What are the 3 questions to address before starting up or taking your local business online?
The first question you want to look at is ‘who is absolutely killing it online that is serving the same market as you want to serve?’. You would want to study them and look at everything that they’re doing.
The second question you want to ask is ‘what are the costs involved in taking your business online? Because often, things are much more expensive than you planned for.
And the third question to ask is ‘what channels do you want to focus on’? You need to find an effective online distribution channel, whether that’s social media, organic traffic through SEO, or through paid traffic.
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Could you give us your take on the importance of mentors in the entrepreneurial journey and how newbie entrepreneurs can find one?
Mentors are extremely important. I’ve been lucky to have a lot of mentors throughout my journey as an entrepreneur. And the way that I found them is just through serving first and asking later and really just trying to serve and reach out to people and put myself out there and make myself vulnerable.
If you’re a newbie entrepreneur, one good way to get started is using a tool like clarity.fm. This tool provides access to some of the smartest minds of the century without costing much. When you want to find mentors, don’t have the mindset of “What can I take from that person?”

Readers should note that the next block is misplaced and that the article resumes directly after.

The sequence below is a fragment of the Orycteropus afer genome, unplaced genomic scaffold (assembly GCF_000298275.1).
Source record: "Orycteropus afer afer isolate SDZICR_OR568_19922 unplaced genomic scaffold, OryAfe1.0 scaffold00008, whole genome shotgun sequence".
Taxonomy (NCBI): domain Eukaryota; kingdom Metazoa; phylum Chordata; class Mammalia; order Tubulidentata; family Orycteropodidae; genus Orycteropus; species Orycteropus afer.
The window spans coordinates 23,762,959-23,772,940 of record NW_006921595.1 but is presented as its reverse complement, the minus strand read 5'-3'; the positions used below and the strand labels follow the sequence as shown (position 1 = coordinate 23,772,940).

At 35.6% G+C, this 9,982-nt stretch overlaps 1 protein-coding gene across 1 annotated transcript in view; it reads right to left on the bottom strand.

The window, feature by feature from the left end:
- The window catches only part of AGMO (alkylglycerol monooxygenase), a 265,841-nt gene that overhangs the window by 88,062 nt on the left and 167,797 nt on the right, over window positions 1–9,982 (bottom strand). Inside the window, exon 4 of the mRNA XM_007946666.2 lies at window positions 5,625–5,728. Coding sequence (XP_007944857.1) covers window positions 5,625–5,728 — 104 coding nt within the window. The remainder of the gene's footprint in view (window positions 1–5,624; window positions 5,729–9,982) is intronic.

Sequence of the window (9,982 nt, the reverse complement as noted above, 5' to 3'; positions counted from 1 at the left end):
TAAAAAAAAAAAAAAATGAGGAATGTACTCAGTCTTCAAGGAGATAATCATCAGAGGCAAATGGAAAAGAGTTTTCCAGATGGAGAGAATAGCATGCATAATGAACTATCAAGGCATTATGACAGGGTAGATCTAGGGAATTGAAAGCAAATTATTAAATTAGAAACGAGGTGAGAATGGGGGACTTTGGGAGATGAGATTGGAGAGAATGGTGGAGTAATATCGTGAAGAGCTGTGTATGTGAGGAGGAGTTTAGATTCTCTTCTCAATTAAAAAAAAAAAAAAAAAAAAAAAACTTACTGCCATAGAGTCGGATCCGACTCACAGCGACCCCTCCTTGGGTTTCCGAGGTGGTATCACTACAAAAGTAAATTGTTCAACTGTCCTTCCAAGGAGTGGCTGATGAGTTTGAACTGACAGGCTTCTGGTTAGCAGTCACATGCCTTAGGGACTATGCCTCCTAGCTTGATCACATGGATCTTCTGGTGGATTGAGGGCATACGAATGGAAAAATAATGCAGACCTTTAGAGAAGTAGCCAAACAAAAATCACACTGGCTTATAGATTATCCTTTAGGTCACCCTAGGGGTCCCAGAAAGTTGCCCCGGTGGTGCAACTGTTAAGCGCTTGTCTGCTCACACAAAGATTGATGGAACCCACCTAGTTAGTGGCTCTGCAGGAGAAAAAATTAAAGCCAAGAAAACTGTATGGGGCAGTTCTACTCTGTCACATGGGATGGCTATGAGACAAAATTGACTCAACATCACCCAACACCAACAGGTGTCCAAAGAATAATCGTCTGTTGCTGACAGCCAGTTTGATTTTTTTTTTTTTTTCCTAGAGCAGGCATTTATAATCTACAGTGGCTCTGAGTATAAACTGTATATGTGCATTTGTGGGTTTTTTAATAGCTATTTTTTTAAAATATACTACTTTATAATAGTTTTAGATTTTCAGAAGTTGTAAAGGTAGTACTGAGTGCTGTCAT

Instead, ask “What can I give in exchange?” Or “How can I further serve that person?” And then you’ll start to naturally build and develop mentors. And never ask somebody, “Can you be my mentor?” I think that’s a rookie move.
As an entrepreneur, what is the one key piece of advice that you would like to share with fellow entrepreneurs that are hustling to start their online business?
I think you just have to show up every single day and be prepared to eat dirt for a very, very long period of time. And probably the fastest way that you’re going to get your business up and running is to find people that are doing what you want to do.
So, join a community, go to a meetup, try and meet as many like-minded people as possible that are doing and achieving the things that you want to achieve.